: we could take steps not to eliminate everyone of these mass shootings but to improve the odds so they do not happen as frequently. common sense, gun safety laws, stronger to background checks. for those who are concerned about terrorism, some may be aware of the fact that we have a no-fly list where people cannot get on planes but those same people who we do not allowed to a fire on in a store right now. there's nothing we could do to stop it. that is a law that needs to be changed. is we are able to
contain this particular shooting and we do not yet know what the motives of the shooters are. that there know is are steps that we can take to make americans safer and that we should come together and apart tyson -- bipartisan basis. we should make these rare as opposed to normal. we should never think that this is something that just happened in the ordinary course of events. it does not happen of the same frequency and other countries. john: bill bradley. senator from new jersey. is horrifying but increasingly common as president obama is putting out now.
is this an epidemic question m? bill bradley: we need background checks. the same thing should be with guns. in addition, i think that some people with mental problems should find health clinics in this country so they get treated will not be murdering people on the streets we do not know the , you talk about mental
health, what about the question to harden need to do targets in this country. john: is it possible that that is something the country needs is gwen moore on question mark -- something that the country need to spend more on ? bill bradley: we have artie gone through a lot of changes since 9/11. it is impossible to prevent some events happening somewhere sometime in the world. otherwise you do not leave your house. we have to accept a certain risk. the reality is people cannot accept risks, we want no risk, we cannot make policy, that is not right. so it is important we do prudent things. we have the fbi and we have a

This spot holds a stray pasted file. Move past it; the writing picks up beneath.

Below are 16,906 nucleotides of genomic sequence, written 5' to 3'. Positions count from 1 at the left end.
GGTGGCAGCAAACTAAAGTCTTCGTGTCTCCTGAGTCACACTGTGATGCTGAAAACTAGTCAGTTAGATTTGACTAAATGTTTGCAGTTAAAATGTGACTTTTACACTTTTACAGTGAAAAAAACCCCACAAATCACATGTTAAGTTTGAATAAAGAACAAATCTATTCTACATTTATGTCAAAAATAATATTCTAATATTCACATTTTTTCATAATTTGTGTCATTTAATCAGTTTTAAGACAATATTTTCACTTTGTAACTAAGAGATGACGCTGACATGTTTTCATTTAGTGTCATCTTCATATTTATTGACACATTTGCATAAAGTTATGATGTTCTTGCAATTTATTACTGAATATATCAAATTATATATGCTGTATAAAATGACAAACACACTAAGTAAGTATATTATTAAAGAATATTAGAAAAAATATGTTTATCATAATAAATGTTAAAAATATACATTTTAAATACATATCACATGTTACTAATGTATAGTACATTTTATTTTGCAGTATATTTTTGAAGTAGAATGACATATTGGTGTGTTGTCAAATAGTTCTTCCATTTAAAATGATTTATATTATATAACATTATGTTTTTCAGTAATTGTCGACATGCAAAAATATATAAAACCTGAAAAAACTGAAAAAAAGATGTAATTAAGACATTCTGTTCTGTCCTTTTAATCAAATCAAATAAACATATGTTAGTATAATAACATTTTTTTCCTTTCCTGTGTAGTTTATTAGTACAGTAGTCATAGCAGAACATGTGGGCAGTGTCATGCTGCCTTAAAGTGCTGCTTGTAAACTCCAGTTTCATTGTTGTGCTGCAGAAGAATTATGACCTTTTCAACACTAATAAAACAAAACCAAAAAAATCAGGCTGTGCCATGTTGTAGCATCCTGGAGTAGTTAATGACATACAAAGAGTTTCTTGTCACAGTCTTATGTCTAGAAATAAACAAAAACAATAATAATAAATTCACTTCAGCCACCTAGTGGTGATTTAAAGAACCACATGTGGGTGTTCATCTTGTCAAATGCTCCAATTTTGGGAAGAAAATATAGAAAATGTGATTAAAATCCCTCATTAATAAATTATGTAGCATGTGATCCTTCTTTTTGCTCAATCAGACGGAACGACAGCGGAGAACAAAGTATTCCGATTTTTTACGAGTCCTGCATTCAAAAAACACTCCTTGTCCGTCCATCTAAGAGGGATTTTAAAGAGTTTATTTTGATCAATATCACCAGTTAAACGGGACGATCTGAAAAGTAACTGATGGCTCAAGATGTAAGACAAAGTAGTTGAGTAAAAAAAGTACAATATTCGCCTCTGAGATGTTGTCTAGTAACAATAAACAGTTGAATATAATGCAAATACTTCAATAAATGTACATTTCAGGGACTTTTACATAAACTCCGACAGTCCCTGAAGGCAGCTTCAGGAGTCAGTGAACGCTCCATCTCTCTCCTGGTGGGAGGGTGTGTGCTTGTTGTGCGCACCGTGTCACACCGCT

very good agency the president thectively involved in this last thing we need right now is demagoguery politicians who point the finger at somewhere else. you grew up in a rural state, why did this gun have more guns than -- per capita than any other country question ?ark there is the nra which is the radical movement of the gun of movement. the nra was once a organization -- americans want to buy guns because there's no penalty for buying guns. they want to buy guns because they are afraid, why are they afraid? the media and politicians plays
on those fears. we and up in a situation with a country is becoming more more armed especially with the individuals. open carry laws, college campuses where kids come out with guns. imagine friday night on a college campus where kids are carrying guns. it's him the gun happen? sure. i can remember the late 80's in the 90's where you are involved in the crime policies. is the fundamental nature changed? the way americans deal of guns? the end i has become a cell at organization. a used to be an organization of .un owners that taught children